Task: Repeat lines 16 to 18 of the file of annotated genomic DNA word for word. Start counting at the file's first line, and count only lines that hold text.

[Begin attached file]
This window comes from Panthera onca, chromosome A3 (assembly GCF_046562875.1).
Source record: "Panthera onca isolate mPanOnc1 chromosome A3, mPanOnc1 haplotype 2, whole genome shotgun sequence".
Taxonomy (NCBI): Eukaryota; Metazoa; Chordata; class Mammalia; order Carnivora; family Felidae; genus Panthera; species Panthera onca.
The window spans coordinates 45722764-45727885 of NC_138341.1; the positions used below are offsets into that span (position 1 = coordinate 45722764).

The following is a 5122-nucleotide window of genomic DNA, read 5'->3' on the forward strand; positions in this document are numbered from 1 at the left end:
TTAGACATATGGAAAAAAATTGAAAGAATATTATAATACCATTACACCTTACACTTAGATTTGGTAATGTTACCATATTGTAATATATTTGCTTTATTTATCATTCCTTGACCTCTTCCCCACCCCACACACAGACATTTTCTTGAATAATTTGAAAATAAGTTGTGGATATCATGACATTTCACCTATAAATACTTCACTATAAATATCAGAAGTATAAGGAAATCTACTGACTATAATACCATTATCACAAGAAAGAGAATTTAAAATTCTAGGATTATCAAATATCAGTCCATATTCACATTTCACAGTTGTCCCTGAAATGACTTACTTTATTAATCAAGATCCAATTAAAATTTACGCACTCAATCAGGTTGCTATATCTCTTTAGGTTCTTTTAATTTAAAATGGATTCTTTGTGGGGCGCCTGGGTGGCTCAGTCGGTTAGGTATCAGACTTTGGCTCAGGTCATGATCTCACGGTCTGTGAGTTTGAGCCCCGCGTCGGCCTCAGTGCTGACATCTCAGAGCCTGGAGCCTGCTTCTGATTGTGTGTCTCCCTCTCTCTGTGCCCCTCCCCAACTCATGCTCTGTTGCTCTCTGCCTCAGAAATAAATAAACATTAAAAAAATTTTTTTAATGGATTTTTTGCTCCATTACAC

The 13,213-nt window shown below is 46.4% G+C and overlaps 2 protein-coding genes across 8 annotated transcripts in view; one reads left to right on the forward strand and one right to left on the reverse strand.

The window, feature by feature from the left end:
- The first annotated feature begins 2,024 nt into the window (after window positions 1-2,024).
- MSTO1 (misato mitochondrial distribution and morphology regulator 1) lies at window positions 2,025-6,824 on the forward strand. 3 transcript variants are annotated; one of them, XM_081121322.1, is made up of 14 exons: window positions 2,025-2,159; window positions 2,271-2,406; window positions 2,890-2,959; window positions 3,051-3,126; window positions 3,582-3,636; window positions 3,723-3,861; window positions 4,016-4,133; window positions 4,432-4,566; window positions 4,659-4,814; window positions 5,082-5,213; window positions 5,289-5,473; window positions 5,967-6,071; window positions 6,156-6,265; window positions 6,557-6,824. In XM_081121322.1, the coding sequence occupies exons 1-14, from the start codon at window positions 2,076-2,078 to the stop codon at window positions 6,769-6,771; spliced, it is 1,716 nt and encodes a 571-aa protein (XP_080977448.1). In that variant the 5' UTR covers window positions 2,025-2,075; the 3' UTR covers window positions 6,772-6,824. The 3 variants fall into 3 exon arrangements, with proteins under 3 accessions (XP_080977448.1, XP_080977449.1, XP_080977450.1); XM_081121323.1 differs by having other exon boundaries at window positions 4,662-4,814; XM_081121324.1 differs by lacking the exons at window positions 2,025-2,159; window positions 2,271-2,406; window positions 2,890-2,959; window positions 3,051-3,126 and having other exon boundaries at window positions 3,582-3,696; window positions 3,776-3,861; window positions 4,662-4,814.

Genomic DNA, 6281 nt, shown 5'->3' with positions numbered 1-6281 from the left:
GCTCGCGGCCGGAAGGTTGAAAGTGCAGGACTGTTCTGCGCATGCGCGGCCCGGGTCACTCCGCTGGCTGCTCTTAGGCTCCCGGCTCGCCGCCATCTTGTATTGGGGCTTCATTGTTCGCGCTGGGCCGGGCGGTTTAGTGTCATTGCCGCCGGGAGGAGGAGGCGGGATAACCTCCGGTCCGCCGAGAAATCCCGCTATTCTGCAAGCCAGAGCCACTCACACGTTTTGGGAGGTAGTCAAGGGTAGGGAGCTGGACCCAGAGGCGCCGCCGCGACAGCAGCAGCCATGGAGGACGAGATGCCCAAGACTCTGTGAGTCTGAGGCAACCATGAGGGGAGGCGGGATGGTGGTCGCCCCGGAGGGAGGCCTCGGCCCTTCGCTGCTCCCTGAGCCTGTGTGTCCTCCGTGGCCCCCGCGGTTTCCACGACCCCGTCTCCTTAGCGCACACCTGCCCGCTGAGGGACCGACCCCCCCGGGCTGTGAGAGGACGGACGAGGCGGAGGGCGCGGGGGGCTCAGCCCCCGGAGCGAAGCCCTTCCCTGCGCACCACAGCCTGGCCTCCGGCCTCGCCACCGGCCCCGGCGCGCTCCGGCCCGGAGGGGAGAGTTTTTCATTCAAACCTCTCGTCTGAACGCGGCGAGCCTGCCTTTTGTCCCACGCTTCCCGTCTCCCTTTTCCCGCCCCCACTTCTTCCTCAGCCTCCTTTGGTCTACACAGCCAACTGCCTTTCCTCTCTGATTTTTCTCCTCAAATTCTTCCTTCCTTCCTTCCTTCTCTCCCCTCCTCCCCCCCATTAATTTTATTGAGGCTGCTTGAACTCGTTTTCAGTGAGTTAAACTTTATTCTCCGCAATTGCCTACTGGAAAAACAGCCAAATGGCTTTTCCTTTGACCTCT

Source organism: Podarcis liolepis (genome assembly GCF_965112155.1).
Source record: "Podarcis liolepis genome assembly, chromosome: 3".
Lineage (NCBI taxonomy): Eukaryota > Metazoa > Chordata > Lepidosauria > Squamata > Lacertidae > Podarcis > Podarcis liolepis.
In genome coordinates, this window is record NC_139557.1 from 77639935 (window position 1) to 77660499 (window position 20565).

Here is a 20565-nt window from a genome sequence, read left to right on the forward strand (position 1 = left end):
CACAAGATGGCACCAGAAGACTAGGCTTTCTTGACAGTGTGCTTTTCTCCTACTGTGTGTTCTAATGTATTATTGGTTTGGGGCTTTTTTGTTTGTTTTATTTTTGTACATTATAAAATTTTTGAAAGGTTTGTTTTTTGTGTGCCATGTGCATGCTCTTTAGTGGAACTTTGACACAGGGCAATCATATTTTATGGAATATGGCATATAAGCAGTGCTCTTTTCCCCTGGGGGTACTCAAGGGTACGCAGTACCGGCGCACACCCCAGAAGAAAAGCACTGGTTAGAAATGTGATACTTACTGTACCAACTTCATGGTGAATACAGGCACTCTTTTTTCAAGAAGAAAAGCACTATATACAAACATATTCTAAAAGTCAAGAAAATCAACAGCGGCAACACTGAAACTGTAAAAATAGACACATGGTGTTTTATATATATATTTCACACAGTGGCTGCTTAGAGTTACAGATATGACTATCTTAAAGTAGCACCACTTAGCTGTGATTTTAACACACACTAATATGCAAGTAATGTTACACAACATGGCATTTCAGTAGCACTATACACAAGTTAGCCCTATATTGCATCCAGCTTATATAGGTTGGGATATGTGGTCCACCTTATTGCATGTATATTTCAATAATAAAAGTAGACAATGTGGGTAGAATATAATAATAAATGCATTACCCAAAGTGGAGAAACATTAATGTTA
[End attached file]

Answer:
In genome coordinates, this window is record NC_139557.1 from 77639935 (window position 1) to 77660499 (window position 20565).

Here is a 20565-nt window from a genome sequence, read left to right on the forward strand (position 1 = left end):
CACAAGATGGCACCAGAAGACTAGGCTTTCTTGACAGTGTGCTTTTCTCCTACTGTGTGTTCTAATGTATTATTGGTTTGGGGCTTTTTTGTTTGTTTTATTTTTGTACATTATAAAATTTTTGAAAGGTTTGTTTTTTGTGTGCCATGTGCATGCTCTTTAGTGGAACTTTGACACAGGGCAATCATATTTTATGGAATATGGCATATAAGCAGTGCTCTTTTCCCCTGGGGGTACTCAAGGGTACGCAGTACCGGCGCACACCCCAGAAGAAAAGCACTGGTTAGAAATGTGATACTTACTGTACCAACTTCATGGTGAATACAGGCACTCTTTTTTCAAGAAGAAAAGCACTATATACAAACATATTCTAAAAGTCAAGAAAATCAACAGCGGCAACACTGAAACTGTAAAAATAGACACATGGTGTTTTATATATATATTTCACACAGTGGCTGCTTAGAGTTACAGATATGACTATCTTAAAGTAGCACCACTTAGCTGTGATTTTAACACACACTAATATGCAAGTAATGTTACACAACATGGCATTTCAGTAGCACTATACACAAGTTAGCCCTATATTGCATCCAGCTTATATAGGTTGGGATATGTGGTCCACCTTATTGCATGTATATTTCAATAATAAAAGTAGACAATGTGGGTAGAATATAATAATAAATGCATTACCCAAAGTGGAGAAACATTAATGTTA